Sunday, January 27, 2008

It's the Most Wonderful Time of the Year

So I am very horribly late on this post. That's because my last week looked like this:

Disaster area

That's right. It's grant writing season around here for us academics. (Read: Time for all-nighters. And you thought having a degree meant we would have learned how to avoid that in college. Really it just means we have a degree in being proficient in it.)

Self-portrait in what remains of my coffee

Unfortunately, grant writing means I read a lot of articles. (Read: I stare at anything except what I'm supposed to be reading.)

View from my stationary post of two weeks.

But I still managed to squeeze out a few pictures. In this last week's photos, I tried to be more cognizant of my framing. My friend Darwin and I must have been on the same wavelength, since he talked about the rule of thirds on his photography website's blog last week. Please go by to check out his amazing photographs and support his new venture!

The cloud formations also reminded me of Alfred Stieglitz's Equivalents.

Sometimes you have to take what you can get. But even with the ability to easily retouch digital photos, it's still better to get it right the first time. Especially with the last photo, I should have been more aware of how tilted the photograph was. I love the color of the sky in the last one, but I feel that the floating chandelier effect is ruined from being off-centered. Another photo did yield a more centered floating chandelier and was able to be cropped and tilted, but the sky had already changed dramatically by then.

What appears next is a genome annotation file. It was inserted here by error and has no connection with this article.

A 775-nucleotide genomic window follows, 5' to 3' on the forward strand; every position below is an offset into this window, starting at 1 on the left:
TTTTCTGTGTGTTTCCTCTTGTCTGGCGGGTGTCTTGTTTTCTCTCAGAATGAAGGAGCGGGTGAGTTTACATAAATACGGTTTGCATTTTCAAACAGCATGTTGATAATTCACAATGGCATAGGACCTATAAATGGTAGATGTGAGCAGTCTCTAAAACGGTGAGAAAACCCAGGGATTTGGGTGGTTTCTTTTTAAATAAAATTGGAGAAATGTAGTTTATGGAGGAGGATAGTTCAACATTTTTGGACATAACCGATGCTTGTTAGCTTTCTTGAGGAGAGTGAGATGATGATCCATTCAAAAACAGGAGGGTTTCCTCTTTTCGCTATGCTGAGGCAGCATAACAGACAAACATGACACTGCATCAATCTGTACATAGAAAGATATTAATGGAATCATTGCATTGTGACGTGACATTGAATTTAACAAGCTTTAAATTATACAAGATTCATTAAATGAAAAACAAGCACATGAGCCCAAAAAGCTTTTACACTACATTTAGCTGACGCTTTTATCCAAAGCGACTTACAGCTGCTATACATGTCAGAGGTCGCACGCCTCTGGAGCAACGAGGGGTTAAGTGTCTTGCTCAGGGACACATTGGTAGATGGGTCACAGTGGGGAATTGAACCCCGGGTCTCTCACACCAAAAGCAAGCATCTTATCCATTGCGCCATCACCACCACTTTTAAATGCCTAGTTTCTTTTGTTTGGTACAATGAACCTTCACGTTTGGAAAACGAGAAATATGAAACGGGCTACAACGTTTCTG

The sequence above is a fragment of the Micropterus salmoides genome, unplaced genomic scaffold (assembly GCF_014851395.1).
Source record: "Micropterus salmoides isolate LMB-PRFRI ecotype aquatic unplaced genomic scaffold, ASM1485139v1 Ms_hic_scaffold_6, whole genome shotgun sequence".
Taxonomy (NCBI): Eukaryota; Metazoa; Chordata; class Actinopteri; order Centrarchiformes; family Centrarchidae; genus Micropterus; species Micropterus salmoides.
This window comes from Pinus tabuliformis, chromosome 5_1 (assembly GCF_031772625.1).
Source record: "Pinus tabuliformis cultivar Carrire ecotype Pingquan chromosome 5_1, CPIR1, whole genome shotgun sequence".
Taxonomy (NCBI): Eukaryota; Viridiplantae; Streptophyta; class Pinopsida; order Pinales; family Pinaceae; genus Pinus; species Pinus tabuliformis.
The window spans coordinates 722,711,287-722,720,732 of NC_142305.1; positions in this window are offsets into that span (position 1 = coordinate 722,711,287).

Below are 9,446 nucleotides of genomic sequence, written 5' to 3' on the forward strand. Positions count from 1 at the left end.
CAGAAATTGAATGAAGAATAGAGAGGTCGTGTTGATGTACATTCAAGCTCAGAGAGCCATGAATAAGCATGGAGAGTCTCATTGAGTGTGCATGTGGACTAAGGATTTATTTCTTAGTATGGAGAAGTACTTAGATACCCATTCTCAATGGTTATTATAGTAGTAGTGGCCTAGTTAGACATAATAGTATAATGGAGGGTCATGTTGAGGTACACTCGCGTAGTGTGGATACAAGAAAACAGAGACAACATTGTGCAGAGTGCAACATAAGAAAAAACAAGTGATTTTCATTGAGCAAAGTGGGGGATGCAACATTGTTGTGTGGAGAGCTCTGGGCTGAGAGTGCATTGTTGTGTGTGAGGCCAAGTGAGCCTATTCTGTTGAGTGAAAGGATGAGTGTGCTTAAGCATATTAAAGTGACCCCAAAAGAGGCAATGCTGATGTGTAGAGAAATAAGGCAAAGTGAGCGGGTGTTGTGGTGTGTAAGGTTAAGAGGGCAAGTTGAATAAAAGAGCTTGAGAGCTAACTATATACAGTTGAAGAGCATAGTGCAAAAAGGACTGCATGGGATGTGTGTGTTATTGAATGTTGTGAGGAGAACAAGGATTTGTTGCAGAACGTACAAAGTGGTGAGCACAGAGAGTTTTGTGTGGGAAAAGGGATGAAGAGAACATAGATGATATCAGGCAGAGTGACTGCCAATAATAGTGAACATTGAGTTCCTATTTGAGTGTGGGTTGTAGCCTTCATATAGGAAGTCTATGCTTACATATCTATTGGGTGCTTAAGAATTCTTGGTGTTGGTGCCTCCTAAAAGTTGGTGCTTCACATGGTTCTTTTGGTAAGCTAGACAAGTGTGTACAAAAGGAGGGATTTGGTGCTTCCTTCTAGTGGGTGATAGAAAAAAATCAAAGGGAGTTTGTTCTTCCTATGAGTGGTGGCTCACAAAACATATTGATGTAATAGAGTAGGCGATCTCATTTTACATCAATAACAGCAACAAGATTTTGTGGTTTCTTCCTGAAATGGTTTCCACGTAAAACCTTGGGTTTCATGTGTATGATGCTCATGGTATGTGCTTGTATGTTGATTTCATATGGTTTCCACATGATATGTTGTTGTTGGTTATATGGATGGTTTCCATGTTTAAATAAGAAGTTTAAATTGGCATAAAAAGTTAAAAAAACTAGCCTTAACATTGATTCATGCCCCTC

Some rudimentary post-processing in Photoshop to reproduce the original sky was unsuccessful, but I like the result that did come out of it. I do plan on revisiting this photo though when I become more versed at post-processing photos. (Read: When I get the grant *crosses fingers* and have more "time.")

Friday, January 11, 2008

Take Me Down

Who is that girl I see
Staring straight, back at me?
--"Reflection," sung by Lea Salonga

I may be a grad student (read: poor! broke! in the lab all the time!), but Christmas doesn't feel complete to me unless I put up a tree. Of course, season's end brings the inevitable decision: leave it up or box it up for the next yuletide season. Roomie and I are lazy, but we like our space.

I was taking down my ($40-worth of decorations from my $2-) tree when I caught sight of my own reflection in a shiny ornament and was reminded of this photo. Hmmm...I think this means it's play time!

Perhaps I should turn off the flash....?

Well, I knew my hands weren't that steady...How about opening the aperture? shortening the shutter speed? using my knees to steady the camera? some combination of these? Oh, and I should turn on some lights behind me!

If I were a smart woman, I would have also thought to turn on the lights on the tree. Too bad I didn't think of that until after I had taken down the entire tree. It might have made for some interesting foreground, too. In general, I should have concentrated a little bit more on framing the subject instead of just my reflection. That's what I loved about the picture that inspired this one: The intended subject of the picture was visually interesting at first glance, but it was just plain fun discovering all the new things in the fisheye lens view of the ornaments!

Another note for myself....I definitely have a distinct taste for clear, defined images. Even though we live in an age of digital manipulation and I know images can be fabricated, part of the reason I like images with clean lines is that it becomes more impossible to contradict a situation when it looks visually plausible, and when things are blurred, it becomes easier to doubt. (Wow, that sounds a lot like life, ha.) Although, one of my favorite photographers, Jerry Uelsmann, often subverts this notion.

I guess if you're comfortable with what you're doing, you've been there before.